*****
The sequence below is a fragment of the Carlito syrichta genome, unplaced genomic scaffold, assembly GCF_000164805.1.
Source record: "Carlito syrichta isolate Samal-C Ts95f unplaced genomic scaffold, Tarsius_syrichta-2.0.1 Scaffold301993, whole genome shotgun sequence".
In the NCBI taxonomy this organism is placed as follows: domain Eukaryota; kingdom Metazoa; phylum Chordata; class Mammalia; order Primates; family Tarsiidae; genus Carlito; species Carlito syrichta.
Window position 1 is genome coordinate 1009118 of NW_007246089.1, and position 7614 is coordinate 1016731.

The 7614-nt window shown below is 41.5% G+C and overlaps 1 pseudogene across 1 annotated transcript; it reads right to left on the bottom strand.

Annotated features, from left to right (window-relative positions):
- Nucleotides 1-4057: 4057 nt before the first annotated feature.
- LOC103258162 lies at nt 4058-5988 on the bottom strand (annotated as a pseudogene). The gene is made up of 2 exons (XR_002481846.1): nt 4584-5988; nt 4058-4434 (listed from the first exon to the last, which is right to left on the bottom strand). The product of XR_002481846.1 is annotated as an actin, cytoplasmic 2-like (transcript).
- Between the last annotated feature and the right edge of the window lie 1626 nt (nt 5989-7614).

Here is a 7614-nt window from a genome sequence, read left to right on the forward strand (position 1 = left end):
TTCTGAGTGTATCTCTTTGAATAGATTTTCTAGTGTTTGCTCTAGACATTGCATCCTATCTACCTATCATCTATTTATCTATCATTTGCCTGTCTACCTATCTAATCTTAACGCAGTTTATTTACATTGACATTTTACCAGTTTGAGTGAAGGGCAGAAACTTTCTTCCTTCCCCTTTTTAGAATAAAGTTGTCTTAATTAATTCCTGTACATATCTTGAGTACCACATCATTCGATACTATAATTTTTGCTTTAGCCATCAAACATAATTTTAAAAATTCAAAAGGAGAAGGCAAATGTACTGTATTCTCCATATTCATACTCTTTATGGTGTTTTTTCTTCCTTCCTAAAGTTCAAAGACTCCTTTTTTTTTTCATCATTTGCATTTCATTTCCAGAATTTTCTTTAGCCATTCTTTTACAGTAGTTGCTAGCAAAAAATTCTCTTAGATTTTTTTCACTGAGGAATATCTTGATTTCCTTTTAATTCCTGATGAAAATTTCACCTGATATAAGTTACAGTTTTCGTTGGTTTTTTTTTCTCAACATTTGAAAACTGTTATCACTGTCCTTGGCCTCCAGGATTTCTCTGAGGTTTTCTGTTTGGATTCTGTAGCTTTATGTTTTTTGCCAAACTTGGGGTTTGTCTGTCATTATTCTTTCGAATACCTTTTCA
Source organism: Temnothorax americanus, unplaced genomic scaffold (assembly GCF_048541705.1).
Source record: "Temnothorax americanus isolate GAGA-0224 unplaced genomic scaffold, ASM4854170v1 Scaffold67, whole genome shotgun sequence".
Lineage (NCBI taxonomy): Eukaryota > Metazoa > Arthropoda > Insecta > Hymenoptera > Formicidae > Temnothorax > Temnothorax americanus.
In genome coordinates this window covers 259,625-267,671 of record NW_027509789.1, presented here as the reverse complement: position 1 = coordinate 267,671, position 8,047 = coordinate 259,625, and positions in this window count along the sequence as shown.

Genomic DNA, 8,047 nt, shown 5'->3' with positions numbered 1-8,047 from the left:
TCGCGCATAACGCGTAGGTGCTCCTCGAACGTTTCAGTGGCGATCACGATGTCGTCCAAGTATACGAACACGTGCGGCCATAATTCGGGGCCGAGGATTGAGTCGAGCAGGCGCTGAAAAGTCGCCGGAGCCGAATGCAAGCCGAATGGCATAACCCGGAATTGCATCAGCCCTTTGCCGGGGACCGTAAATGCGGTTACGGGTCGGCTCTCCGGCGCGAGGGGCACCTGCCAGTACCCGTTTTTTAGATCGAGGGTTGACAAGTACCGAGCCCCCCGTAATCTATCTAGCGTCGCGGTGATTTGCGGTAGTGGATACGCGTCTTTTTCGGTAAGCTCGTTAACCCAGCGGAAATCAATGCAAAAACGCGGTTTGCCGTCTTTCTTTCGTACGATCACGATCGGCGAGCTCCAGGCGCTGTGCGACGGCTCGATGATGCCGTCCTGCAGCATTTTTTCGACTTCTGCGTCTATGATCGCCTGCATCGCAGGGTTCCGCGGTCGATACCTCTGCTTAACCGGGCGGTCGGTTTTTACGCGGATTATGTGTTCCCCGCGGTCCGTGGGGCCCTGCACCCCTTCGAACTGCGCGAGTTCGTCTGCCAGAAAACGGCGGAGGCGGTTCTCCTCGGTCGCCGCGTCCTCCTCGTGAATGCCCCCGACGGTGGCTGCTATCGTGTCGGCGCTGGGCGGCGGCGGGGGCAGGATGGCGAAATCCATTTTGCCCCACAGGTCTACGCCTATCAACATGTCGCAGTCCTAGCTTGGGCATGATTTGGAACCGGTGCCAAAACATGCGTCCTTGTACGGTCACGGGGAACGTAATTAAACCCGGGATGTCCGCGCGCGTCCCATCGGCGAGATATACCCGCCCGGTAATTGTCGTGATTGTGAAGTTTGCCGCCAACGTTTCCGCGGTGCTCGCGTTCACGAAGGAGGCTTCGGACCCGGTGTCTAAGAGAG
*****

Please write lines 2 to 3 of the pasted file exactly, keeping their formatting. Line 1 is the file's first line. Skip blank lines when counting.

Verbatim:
Source record: "Carlito syrichta isolate Samal-C Ts95f unplaced genomic scaffold, Tarsius_syrichta-2.0.1 Scaffold301993, whole genome shotgun sequence".
In the NCBI taxonomy this organism is placed as follows: domain Eukaryota; kingdom Metazoa; phylum Chordata; class Mammalia; order Primates; family Tarsiidae; genus Carlito; species Carlito syrichta.